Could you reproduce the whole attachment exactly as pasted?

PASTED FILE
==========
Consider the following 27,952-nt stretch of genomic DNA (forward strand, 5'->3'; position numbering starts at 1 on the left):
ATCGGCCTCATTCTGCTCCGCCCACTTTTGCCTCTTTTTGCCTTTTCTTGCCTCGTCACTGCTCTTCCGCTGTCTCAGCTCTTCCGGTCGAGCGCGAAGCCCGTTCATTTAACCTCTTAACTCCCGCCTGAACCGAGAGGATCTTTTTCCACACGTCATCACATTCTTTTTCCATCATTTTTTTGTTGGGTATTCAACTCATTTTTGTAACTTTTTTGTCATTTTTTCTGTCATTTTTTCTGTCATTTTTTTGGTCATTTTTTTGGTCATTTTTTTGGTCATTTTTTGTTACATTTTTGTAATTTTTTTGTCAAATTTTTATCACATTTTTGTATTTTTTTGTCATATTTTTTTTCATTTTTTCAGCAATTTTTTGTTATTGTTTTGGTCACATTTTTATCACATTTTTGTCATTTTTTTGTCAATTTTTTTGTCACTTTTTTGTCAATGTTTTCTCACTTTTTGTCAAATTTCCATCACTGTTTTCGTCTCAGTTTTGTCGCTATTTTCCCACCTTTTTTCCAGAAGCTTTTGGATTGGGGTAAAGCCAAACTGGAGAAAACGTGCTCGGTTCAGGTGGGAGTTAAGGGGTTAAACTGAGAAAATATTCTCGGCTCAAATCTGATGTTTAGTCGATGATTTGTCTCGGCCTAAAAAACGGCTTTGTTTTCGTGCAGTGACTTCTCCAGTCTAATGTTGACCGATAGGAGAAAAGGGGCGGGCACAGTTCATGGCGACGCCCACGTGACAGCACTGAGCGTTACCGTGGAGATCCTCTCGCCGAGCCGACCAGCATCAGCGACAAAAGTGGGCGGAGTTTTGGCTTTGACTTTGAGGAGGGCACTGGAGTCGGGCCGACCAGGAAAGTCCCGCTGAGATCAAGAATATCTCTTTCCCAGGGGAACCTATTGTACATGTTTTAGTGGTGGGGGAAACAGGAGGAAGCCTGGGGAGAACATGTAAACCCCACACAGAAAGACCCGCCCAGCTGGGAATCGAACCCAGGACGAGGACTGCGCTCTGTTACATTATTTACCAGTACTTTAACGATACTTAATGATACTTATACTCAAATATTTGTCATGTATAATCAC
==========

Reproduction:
Consider the following 27,952-nt stretch of genomic DNA (forward strand, 5'->3'; position numbering starts at 1 on the left):
ATCGGCCTCATTCTGCTCCGCCCACTTTTGCCTCTTTTTGCCTTTTCTTGCCTCGTCACTGCTCTTCCGCTGTCTCAGCTCTTCCGGTCGAGCGCGAAGCCCGTTCATTTAACCTCTTAACTCCCGCCTGAACCGAGAGGATCTTTTTCCACACGTCATCACATTCTTTTTCCATCATTTTTTTGTTGGGTATTCAACTCATTTTTGTAACTTTTTTGTCATTTTTTCTGTCATTTTTTCTGTCATTTTTTTGGTCATTTTTTTGGTCATTTTTTTGGTCATTTTTTGTTACATTTTTGTAATTTTTTTGTCAAATTTTTATCACATTTTTGTATTTTTTTGTCATATTTTTTTTCATTTTTTCAGCAATTTTTTGTTATTGTTTTGGTCACATTTTTATCACATTTTTGTCATTTTTTTGTCAATTTTTTTGTCACTTTTTTGTCAATGTTTTCTCACTTTTTGTCAAATTTCCATCACTGTTTTCGTCTCAGTTTTGTCGCTATTTTCCCACCTTTTTTCCAGAAGCTTTTGGATTGGGGTAAAGCCAAACTGGAGAAAACGTGCTCGGTTCAGGTGGGAGTTAAGGGGTTAAACTGAGAAAATATTCTCGGCTCAAATCTGATGTTTAGTCGATGATTTGTCTCGGCCTAAAAAACGGCTTTGTTTTCGTGCAGTGACTTCTCCAGTCTAATGTTGACCGATAGGAGAAAAGGGGCGGGCACAGTTCATGGCGACGCCCACGTGACAGCACTGAGCGTTACCGTGGAGATCCTCTCGCCGAGCCGACCAGCATCAGCGACAAAAGTGGGCGGAGTTTTGGCTTTGACTTTGAGGAGGGCACTGGAGTCGGGCCGACCAGGAAAGTCCCGCTGAGATCAAGAATATCTCTTTCCCAGGGGAACCTATTGTACATGTTTTAGTGGTGGGGGAAACAGGAGGAAGCCTGGGGAGAACATGTAAACCCCACACAGAAAGACCCGCCCAGCTGGGAATCGAACCCAGGACGAGGACTGCGCTCTGTTACATTATTTACCAGTACTTTAACGATACTTAATGATACTTATACTCAAATATTTGTCATGTATAATCAC